Imperial San Francisco: Urban Power, Earthly Ruin

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University of California Press, Oct 3, 2006 - History - 402 pages
First published in 1999, this celebrated history of San Francisco traces the exploitation of both local and distant regions by prominent families—the Hearsts, de Youngs, Spreckelses, and others—who gained power through mining, ranching, water and energy, transportation, real estate, weapons, and the mass media. The story uncovered by Gray Brechin is one of greed and ambition on an epic scale. Brechin arrives at a new way of understanding urban history as he traces the connections between environment, economy, and technology and discovers links that led, ultimately, to the creation of the atomic bomb and the nuclear arms race. In a new preface, Brechin considers the vulnerability of cities in the post-9/11 twenty-first century.
 

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Contents

New Romes for a New World
xxxi
The Pyramid or Mining
9
Water Mains and Bloodlines
67
The Scott Brothers Arms and the Overland Monthly
117
The De Youngs Society Invents Itself
167
The Hearsts Racial Supremacy and the Digestion of All Mexico
196
Toward Limitless Energy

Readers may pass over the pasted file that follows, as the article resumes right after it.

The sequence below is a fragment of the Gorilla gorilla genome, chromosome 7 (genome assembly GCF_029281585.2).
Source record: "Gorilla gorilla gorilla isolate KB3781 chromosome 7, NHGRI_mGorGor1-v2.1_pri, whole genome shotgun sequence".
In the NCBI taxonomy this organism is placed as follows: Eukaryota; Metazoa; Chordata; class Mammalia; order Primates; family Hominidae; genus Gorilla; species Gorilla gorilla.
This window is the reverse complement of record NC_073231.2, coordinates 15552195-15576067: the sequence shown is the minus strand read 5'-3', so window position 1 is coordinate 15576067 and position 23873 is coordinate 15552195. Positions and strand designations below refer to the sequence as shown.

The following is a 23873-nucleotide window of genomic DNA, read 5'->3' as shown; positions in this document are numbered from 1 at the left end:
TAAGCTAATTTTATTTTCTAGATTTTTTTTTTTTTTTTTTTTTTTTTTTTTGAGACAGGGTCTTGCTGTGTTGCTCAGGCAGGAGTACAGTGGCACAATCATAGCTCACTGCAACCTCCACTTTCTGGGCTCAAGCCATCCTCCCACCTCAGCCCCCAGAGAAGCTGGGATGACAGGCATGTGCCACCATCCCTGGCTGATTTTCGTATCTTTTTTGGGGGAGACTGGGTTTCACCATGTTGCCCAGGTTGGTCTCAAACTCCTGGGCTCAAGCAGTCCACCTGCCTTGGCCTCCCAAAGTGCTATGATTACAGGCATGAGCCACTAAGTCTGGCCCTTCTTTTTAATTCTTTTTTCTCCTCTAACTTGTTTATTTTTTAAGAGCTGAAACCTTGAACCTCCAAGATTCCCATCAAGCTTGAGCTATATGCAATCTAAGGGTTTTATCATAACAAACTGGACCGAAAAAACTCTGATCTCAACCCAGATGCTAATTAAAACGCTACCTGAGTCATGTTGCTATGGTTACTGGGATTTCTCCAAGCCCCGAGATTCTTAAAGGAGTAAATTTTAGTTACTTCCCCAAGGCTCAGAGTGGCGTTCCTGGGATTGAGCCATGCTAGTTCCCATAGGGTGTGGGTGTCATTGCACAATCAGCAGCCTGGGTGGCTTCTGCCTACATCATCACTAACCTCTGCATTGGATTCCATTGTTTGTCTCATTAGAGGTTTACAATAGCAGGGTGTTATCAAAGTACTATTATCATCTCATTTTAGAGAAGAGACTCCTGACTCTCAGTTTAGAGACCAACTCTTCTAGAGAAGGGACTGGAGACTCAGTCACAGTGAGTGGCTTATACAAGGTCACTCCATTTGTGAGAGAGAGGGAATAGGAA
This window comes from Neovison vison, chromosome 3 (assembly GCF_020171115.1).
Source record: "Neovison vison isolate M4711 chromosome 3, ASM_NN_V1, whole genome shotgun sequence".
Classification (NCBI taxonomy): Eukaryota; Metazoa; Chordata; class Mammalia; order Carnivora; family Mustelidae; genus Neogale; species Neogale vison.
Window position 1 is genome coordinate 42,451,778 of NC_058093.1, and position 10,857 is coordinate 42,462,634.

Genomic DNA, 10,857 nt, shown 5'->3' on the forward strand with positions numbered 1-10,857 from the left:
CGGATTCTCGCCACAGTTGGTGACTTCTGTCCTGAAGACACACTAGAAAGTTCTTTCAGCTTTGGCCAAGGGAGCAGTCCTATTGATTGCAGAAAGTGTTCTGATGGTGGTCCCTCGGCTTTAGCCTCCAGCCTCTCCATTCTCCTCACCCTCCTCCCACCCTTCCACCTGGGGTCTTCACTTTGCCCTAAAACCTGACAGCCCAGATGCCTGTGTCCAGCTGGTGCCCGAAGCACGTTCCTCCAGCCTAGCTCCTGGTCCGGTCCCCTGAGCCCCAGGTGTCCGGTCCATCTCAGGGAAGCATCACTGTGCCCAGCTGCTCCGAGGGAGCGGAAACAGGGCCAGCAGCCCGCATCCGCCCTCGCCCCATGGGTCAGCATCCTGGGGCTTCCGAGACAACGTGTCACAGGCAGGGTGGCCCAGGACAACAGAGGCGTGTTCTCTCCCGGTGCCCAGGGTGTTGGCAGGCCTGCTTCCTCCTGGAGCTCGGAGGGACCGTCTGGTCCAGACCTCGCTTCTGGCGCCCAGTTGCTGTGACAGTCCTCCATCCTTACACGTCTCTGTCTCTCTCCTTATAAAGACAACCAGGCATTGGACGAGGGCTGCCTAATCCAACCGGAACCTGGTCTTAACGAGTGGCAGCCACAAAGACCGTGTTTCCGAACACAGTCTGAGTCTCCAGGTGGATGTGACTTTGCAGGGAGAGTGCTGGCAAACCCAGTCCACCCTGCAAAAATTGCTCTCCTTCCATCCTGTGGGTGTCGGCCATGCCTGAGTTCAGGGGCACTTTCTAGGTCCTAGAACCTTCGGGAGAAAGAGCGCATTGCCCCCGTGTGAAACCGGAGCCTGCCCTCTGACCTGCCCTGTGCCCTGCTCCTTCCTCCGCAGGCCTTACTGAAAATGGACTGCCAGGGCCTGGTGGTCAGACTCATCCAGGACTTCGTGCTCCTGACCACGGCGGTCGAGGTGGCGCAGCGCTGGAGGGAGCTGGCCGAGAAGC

241
The University the Gate and the Gadget
276
Notes
327
A Note on Sources
355
Select Bibliography
357
Index
385
Copyright

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Page xvii - F-15. And the hidden fist that keeps the world safe for Silicon Valley's technologies to flourish is called the US Army, Air Force, Navy and Marine Corps.
Page xxii - And an equally basic essential to peace is a decent standard of living for all individual men and women and children in all nations. Freedom from fear is eternally linked with freedom from want.

About the author (2006)

Gray Brechin has worked as a journalist and television producer and is coauthor of Farewell, Promised Land: Waking from the California Dream (UC Press). He received his Ph.D. from the U.C. Berkeley Department of Geography in 1998

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